In Maine, Rep. Anne-Marie Mastraccio (D-Sanford) is co-sponsoring a bill to address predatory lending and enhance financial protection for low-income families. The proposal is an effort to crack down on unlicensed payday loans from online lenders, which draw customers in with offers of quick, short-term loans only to trap them in a cycle of debt.
“As technology advances and the way we interact changes, it is imperative that we stay ahead of the curve to protect Mainers from harmful scams, such as predatory lending,” said Mastraccio. “Simply put, crime like this has no place in a stable Maine economy.”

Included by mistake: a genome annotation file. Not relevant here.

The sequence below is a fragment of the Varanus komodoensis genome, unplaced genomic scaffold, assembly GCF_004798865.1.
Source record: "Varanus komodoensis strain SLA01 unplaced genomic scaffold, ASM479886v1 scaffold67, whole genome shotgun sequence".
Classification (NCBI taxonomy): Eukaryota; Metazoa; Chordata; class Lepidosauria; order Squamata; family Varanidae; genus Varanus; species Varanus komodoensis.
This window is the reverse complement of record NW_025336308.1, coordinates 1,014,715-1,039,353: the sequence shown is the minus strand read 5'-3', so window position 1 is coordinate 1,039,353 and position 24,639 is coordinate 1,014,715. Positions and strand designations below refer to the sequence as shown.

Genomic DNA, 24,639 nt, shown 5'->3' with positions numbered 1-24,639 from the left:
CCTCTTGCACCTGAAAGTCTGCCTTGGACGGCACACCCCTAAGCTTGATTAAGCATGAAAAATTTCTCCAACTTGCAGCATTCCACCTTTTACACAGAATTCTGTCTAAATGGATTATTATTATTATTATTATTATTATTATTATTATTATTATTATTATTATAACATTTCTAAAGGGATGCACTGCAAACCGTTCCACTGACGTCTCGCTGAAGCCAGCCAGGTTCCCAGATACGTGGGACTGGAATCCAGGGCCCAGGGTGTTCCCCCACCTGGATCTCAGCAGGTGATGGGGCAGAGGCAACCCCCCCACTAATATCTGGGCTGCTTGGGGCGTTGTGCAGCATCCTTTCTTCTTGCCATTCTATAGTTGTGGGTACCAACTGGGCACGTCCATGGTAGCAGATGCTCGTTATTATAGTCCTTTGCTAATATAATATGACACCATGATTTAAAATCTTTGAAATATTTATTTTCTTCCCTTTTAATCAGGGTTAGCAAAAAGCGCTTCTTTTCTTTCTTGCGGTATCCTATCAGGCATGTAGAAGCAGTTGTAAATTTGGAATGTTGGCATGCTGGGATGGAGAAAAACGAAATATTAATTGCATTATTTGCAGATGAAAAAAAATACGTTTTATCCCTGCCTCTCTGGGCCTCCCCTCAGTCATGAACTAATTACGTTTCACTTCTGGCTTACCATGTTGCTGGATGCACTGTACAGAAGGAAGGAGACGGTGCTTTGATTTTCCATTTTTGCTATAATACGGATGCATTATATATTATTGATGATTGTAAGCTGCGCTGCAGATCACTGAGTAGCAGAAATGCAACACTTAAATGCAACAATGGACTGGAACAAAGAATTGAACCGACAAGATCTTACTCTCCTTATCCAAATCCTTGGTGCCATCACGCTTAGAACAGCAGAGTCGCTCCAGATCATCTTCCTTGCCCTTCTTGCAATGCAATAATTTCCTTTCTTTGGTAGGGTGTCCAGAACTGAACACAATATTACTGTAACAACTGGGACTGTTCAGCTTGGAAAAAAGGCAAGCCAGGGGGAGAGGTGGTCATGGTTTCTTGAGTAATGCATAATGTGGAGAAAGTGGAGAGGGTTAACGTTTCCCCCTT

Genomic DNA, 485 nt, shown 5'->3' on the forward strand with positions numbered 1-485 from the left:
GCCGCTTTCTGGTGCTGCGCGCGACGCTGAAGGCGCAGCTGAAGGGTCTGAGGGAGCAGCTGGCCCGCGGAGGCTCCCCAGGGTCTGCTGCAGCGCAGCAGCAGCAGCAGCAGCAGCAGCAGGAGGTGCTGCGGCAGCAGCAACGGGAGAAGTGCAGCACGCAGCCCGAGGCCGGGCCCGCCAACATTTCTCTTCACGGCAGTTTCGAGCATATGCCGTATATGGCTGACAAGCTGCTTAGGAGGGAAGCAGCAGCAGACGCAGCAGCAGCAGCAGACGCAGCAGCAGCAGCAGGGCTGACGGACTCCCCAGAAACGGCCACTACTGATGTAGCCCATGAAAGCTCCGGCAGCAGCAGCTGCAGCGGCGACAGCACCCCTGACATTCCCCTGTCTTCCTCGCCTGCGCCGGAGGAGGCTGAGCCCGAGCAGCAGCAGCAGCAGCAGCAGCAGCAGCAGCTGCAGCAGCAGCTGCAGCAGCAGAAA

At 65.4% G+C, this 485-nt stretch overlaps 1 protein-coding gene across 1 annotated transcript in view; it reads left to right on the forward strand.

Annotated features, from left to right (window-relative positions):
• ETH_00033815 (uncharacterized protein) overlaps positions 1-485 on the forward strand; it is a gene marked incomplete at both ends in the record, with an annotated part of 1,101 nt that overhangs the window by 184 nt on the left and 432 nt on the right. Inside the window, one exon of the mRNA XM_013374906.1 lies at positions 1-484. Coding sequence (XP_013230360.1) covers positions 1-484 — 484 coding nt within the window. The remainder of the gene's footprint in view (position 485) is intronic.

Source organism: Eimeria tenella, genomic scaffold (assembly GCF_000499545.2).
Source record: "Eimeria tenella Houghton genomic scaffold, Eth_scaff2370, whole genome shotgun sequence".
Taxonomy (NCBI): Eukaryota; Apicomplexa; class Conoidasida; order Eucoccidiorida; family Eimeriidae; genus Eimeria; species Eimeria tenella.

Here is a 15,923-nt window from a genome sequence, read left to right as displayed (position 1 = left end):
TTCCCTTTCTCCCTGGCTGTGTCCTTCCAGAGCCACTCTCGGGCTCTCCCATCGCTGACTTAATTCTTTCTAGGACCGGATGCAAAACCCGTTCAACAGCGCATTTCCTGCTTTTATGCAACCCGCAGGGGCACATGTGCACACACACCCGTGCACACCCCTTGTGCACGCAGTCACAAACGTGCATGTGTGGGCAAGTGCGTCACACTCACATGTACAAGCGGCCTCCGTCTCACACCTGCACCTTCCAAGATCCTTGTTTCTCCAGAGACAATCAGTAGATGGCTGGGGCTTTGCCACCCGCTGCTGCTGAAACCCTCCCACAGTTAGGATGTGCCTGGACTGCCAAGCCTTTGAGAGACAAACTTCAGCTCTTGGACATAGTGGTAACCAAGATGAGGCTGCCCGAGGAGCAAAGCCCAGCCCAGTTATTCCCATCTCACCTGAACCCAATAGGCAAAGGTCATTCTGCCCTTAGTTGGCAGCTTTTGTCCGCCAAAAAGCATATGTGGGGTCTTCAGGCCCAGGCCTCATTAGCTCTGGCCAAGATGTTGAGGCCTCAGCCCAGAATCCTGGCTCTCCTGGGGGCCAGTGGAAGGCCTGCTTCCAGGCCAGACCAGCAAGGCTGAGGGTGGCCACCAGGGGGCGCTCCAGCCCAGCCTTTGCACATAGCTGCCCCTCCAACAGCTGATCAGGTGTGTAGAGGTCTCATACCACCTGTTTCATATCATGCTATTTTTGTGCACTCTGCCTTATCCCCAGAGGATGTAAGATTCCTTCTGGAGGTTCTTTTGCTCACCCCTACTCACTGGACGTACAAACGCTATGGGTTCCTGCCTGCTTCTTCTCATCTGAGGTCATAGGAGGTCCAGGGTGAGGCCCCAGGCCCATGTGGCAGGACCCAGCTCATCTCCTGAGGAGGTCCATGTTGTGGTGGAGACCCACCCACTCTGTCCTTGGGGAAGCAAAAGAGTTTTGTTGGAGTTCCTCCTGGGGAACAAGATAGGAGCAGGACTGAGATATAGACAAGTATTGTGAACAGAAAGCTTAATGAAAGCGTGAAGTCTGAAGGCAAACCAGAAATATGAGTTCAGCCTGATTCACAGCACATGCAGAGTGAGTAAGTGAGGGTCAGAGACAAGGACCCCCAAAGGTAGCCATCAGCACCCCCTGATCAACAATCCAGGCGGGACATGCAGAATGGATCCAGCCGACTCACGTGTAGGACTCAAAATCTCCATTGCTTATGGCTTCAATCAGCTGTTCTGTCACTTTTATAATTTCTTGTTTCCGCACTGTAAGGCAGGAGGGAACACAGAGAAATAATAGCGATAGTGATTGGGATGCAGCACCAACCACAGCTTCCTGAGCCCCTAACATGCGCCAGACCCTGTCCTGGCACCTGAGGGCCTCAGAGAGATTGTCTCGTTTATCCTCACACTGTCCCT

Unlicensed lenders have been proliferating online. Borrowers commonly are charged interest rates at 500 percent or even 700 percent annually and sometimes are forced to pay fees that match the size of the loan itself. If these terms are even disclosed to the borrower, they are usually obscured by fine print and technical jargon. Because borrowers struggle to pay back the loan in full, they often end up borrowing more just to keep up. Online lenders often can access borrowers’ bank accounts through businesses that process electronic money transfers. The proposed legislation would make it illegal to process any transactions that come from these unlicensed lenders.